There is no place like home

‘This is our town, this is our place’. ‘There’s one paki here’. You would think those lines were linked wouldn’t you? The sentiment is, for sure. But the first line is taken from the theatre production ‘Dishoom!’ set in the 70s about two best friends who should be happy about leaving school but the National Front are on the streets. The second quotation is from a man referring to me on the tube recently one evening, scaring me in my seat when I should’ve been happy after leaving a charity event I had just hosted.

As I sat in the audience of the play held at the Queen’s Theatre in Hornchurch, Essex, the 70s set transported me back to my train seat and I watched my real life experience play out in front of my eyes.

The actor’s words that a Pakistani had taken over the local shop and it ‘smelt funny’ echoed the large white man’s voice as he, holding his beer can, put on a heavy Indian-accent to accentuate his hatred and say ‘would you like to come to my corner shop’. ‘They’re taking over the streets’. ‘Brexit means Brexit’. The actor and the man were finishing each other’s sentences and had merged in my mind.

dishoom play.jpg

I am a born and bred Essex woman with a bright red British passport, soon to possibly turn blue post-Brexit. I have lived in one town my entire life and have challenged people who question my identity as English despite it being my mother tongue.

Though I was called a ‘paki’ that evening, my roots are actually on the other side of the border: India. My grandfather moved from New Delhi to England in 1963 on a work permit given to people of the Commonwealth to fill roles and help rebuild the country after World War II. My grandmother followed in 1963 with two children, one of which was my father.

grandparents india
My grandparents in New Delhi, India 1958

Do not get my wrong, I am extremely proud of my Indian heritage. While growing up and attending my local state school, my grandparents told me their childhood tales. I have watched every Bollywood movie and dreamt of dancing around trees like the stars selling the ultimate love story while studying a Master’s in Philosophy and Literature at the University of Warwick.


I taught girls-only Bollywood dance classes in my local community center and talked about issues British Asian youths face and have also been the first British Asian Indian to stand as a candidate for the Women’s Equality Party in the Greater London Assembly to represent and help girls and women from all backgrounds in our nation.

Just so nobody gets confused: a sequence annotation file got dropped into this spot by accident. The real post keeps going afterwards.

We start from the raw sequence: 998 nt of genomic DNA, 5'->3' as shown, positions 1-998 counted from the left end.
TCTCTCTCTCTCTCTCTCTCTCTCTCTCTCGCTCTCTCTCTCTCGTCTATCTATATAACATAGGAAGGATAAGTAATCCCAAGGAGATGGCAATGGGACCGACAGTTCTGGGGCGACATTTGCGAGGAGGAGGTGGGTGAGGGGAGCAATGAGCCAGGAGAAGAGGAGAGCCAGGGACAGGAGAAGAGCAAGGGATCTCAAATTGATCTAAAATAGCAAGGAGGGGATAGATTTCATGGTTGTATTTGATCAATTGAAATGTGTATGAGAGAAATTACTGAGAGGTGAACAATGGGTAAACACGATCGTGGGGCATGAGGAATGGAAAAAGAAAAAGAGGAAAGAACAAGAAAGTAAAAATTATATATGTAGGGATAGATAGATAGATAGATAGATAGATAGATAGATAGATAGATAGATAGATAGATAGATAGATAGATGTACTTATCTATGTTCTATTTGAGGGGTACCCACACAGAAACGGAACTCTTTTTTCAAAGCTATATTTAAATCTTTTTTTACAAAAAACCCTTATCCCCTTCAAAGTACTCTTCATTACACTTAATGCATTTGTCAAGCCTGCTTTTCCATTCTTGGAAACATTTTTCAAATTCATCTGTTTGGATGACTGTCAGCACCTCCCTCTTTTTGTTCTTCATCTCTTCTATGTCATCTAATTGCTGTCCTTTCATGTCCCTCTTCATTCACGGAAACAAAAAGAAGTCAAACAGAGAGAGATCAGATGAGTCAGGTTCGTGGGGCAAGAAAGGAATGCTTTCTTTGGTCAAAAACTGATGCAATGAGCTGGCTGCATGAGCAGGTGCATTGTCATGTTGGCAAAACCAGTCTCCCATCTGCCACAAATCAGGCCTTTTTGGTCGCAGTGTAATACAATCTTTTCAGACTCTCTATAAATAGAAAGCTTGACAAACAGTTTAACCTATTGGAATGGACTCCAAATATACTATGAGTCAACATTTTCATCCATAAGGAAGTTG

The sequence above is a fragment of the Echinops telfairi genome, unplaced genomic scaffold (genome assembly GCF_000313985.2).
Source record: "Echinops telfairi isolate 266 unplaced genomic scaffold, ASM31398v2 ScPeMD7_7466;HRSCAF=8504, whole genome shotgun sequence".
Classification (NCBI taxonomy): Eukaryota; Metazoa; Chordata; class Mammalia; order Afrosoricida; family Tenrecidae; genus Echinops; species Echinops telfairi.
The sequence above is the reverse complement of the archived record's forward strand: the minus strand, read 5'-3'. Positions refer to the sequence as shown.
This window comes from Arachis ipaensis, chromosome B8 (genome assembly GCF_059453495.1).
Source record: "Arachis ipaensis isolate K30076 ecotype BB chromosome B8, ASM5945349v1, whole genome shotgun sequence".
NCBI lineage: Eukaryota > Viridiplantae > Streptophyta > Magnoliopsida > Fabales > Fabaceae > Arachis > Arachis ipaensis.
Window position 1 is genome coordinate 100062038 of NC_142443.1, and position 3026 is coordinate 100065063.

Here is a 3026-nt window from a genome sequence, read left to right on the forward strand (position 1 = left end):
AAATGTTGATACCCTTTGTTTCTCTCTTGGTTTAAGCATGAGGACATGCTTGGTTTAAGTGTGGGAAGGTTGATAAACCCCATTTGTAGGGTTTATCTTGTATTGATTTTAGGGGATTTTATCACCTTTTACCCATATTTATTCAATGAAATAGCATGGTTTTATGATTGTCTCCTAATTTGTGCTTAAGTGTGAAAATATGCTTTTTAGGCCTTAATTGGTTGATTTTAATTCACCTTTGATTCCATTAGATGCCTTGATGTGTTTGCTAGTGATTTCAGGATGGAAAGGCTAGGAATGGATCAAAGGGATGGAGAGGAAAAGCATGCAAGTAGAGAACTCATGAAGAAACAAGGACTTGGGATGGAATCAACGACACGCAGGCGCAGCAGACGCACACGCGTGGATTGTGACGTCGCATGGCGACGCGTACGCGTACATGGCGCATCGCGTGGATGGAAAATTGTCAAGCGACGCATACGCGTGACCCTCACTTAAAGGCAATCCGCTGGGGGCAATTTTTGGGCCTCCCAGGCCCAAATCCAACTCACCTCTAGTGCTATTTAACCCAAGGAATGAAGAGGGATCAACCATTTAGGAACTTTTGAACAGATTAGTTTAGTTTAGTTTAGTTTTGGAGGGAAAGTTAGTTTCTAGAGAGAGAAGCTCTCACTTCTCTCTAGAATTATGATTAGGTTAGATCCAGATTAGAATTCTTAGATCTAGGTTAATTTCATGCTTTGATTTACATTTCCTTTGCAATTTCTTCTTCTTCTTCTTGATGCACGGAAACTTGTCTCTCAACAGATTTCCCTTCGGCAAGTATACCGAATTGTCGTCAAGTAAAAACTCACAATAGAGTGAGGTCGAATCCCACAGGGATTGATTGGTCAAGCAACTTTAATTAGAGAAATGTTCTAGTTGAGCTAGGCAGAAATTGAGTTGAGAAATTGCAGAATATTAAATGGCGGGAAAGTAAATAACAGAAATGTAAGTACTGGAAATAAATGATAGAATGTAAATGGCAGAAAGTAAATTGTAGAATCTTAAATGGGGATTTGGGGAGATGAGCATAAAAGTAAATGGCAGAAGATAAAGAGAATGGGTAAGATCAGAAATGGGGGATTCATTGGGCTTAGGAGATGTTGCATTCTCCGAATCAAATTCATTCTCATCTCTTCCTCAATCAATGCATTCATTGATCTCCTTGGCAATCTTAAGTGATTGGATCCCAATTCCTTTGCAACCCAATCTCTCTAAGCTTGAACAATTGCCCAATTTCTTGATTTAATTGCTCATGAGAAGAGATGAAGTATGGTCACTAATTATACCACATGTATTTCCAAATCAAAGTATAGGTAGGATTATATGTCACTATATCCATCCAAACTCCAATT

While my family decorates divas for Diwali, we also lay the table with a Turkey and all the trimmings at Christmas. London Fashion Week; India Fashion Week London. Dress; salwar kameez. Curry; bacon butty. I have lived in a tale of two cultures and two identities, yet the two have always been in parallel with the paths created by me and never really physically crossing.

Now, they are going to cross. I am going to visit India for the first time in my life. At 27 years of age, and having hosted my own show on the biggest South Asian network in the world Zee TV, and having interviewed some of the biggest Bollywood celebrities, I have never set foot on Indian soil.

Interviewing Bollywood actor Kajol for Brit Asia TV

And I am nervous. Perhaps they do not cook a curry like those in Brick Lane. Perhaps my chants to end poverty and inequality have not travelled the distance and touched even the air of that land. Perhaps my version of Indian does not fit in with India?

I am about to embark on a journey to a land that has lived only within me but that I have not touched or cast a real gaze. I will be doing my wedding shopping which on reflection sees me reaching a cyclical pinnacle. It’s the point at which the weddings I watched so eagerly in Bollywood films will actually come to actuality. It is both exciting and unsettling.

That is why the chants I heard on the tube have been so poignant. England has always been my home and some men on one lovely evening after I had raised awareness of period poverty and ending FGM decided to try to displace me. They tried to detach me from the place I call ‘home’.

And now that I am visiting India, although it may be alien to me, it may feel like another physical reality is meeting the one that I have lived with my entire life. I do not know how I will feel during my trip to a place I have subliminally lived. But one thing that I do know is this: the loud burly men chanted ‘Brexit means Brexit’, and while this may be true, nobody can make you exit the place you call home, because home is where the heart is.